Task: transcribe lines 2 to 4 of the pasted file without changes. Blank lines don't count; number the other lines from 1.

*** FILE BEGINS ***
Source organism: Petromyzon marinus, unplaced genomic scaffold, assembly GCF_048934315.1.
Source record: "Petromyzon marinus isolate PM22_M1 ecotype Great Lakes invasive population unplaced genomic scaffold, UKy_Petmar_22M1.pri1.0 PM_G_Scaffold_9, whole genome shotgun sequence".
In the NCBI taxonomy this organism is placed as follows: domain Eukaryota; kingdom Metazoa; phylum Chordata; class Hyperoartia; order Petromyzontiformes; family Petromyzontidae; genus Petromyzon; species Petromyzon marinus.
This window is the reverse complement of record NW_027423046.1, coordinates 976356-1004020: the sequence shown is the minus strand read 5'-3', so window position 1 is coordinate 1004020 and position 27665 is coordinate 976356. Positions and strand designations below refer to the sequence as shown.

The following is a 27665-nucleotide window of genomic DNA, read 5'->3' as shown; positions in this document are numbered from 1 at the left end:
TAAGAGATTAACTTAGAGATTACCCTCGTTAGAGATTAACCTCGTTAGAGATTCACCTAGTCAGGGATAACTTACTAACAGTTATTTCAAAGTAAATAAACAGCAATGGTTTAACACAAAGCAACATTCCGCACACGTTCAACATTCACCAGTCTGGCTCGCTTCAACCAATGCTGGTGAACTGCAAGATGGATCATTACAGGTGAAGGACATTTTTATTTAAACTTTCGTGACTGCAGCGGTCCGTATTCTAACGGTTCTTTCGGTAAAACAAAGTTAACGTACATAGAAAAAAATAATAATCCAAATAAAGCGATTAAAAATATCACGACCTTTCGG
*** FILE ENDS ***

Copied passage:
Source record: "Petromyzon marinus isolate PM22_M1 ecotype Great Lakes invasive population unplaced genomic scaffold, UKy_Petmar_22M1.pri1.0 PM_G_Scaffold_9, whole genome shotgun sequence".
In the NCBI taxonomy this organism is placed as follows: domain Eukaryota; kingdom Metazoa; phylum Chordata; class Hyperoartia; order Petromyzontiformes; family Petromyzontidae; genus Petromyzon; species Petromyzon marinus.
This window is the reverse complement of record NW_027423046.1, coordinates 976356-1004020: the sequence shown is the minus strand read 5'-3', so window position 1 is coordinate 1004020 and position 27665 is coordinate 976356. Positions and strand designations below refer to the sequence as shown.